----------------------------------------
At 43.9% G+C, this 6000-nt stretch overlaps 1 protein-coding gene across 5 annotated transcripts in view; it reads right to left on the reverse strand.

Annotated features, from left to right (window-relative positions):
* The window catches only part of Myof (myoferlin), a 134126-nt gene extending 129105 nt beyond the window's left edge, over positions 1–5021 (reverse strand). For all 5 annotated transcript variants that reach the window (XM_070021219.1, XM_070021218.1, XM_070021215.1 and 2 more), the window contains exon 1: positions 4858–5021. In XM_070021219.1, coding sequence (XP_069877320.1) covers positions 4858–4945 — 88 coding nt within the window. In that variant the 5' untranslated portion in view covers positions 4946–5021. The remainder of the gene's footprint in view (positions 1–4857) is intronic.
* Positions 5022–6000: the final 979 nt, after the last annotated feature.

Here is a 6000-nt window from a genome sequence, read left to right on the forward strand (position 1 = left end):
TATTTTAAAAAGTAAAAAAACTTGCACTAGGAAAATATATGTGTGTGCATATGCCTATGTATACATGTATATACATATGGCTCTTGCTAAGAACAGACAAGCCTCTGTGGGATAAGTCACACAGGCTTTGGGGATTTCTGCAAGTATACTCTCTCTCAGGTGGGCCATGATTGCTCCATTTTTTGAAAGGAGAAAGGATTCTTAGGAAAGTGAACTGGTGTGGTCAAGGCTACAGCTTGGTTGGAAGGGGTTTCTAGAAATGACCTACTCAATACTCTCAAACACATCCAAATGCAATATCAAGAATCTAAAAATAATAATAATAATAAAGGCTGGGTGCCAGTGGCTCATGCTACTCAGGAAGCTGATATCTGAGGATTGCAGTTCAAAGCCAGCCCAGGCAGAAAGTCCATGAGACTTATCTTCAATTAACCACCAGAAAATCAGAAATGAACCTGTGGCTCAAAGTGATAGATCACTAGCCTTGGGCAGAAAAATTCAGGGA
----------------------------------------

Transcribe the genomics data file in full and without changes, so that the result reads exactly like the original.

At 43.9% G+C, this 6000-nt stretch overlaps 1 protein-coding gene across 5 annotated transcripts in view; it reads right to left on the reverse strand.

Annotated features, from left to right (window-relative positions):
* The window catches only part of Myof (myoferlin), a 134126-nt gene extending 129105 nt beyond the window's left edge, over positions 1–5021 (reverse strand). For all 5 annotated transcript variants that reach the window (XM_070021219.1, XM_070021218.1, XM_070021215.1 and 2 more), the window contains exon 1: positions 4858–5021. In XM_070021219.1, coding sequence (XP_069877320.1) covers positions 4858–4945 — 88 coding nt within the window. In that variant the 5' untranslated portion in view covers positions 4946–5021. The remainder of the gene's footprint in view (positions 1–4857) is intronic.
* Positions 5022–6000: the final 979 nt, after the last annotated feature.

Here is a 6000-nt window from a genome sequence, read left to right on the forward strand (position 1 = left end):
TATTTTAAAAAGTAAAAAAACTTGCACTAGGAAAATATATGTGTGTGCATATGCCTATGTATACATGTATATACATATGGCTCTTGCTAAGAACAGACAAGCCTCTGTGGGATAAGTCACACAGGCTTTGGGGATTTCTGCAAGTATACTCTCTCTCAGGTGGGCCATGATTGCTCCATTTTTTGAAAGGAGAAAGGATTCTTAGGAAAGTGAACTGGTGTGGTCAAGGCTACAGCTTGGTTGGAAGGGGTTTCTAGAAATGACCTACTCAATACTCTCAAACACATCCAAATGCAATATCAAGAATCTAAAAATAATAATAATAATAAAGGCTGGGTGCCAGTGGCTCATGCTACTCAGGAAGCTGATATCTGAGGATTGCAGTTCAAAGCCAGCCCAGGCAGAAAGTCCATGAGACTTATCTTCAATTAACCACCAGAAAATCAGAAATGAACCTGTGGCTCAAAGTGATAGATCACTAGCCTTGGGCAGAAAAATTCAGGGA